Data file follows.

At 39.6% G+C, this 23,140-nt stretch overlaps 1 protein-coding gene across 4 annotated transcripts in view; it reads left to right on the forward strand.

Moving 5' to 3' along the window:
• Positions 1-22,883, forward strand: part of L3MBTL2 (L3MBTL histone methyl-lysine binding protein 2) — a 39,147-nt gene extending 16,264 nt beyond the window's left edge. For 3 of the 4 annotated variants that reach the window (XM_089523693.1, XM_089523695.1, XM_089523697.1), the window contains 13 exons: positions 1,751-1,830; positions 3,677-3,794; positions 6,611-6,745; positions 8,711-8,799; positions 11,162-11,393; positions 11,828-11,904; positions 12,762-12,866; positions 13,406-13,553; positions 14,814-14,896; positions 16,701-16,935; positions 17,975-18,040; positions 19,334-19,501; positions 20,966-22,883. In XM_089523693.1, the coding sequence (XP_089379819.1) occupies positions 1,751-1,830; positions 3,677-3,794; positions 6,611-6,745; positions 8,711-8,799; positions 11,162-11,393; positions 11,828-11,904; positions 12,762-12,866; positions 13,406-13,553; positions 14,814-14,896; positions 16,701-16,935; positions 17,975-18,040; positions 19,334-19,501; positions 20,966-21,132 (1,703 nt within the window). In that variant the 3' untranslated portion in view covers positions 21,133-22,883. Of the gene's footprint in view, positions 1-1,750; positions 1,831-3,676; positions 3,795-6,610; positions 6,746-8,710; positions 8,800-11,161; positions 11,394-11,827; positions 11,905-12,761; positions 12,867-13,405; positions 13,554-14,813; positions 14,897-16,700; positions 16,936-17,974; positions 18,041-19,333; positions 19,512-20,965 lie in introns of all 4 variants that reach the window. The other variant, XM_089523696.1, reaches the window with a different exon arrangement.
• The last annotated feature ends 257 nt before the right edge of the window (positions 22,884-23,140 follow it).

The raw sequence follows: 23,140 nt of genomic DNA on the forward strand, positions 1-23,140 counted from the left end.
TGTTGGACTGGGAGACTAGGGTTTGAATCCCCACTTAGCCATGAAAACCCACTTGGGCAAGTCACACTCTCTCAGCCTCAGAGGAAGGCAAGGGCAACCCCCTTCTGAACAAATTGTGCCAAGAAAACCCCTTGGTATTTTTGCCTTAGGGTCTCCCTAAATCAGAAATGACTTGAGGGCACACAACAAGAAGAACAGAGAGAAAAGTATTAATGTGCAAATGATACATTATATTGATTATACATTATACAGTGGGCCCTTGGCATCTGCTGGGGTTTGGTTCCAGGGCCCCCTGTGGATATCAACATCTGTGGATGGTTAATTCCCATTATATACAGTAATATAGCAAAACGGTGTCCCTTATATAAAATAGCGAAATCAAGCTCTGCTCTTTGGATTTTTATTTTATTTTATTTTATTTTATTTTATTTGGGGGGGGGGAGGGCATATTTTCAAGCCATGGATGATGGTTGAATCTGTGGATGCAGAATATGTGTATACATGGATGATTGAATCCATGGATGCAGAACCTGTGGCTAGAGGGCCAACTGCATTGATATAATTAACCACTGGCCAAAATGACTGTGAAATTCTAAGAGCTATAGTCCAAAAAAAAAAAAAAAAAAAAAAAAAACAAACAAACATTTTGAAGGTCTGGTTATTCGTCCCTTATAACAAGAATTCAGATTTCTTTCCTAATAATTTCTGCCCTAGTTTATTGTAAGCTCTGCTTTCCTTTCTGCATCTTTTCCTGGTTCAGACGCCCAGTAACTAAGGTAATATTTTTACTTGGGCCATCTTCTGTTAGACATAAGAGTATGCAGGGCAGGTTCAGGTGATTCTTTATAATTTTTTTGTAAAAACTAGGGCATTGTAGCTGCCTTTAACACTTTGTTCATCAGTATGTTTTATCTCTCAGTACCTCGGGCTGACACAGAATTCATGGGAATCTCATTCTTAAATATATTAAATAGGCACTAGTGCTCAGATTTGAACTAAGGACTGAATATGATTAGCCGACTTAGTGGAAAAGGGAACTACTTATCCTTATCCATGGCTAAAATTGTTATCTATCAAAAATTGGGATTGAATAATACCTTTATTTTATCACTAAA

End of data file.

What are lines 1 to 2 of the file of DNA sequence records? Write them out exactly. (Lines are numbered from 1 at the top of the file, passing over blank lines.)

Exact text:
At 39.6% G+C, this 23,140-nt stretch overlaps 1 protein-coding gene across 4 annotated transcripts in view; it reads left to right on the forward strand.

Moving 5' to 3' along the window: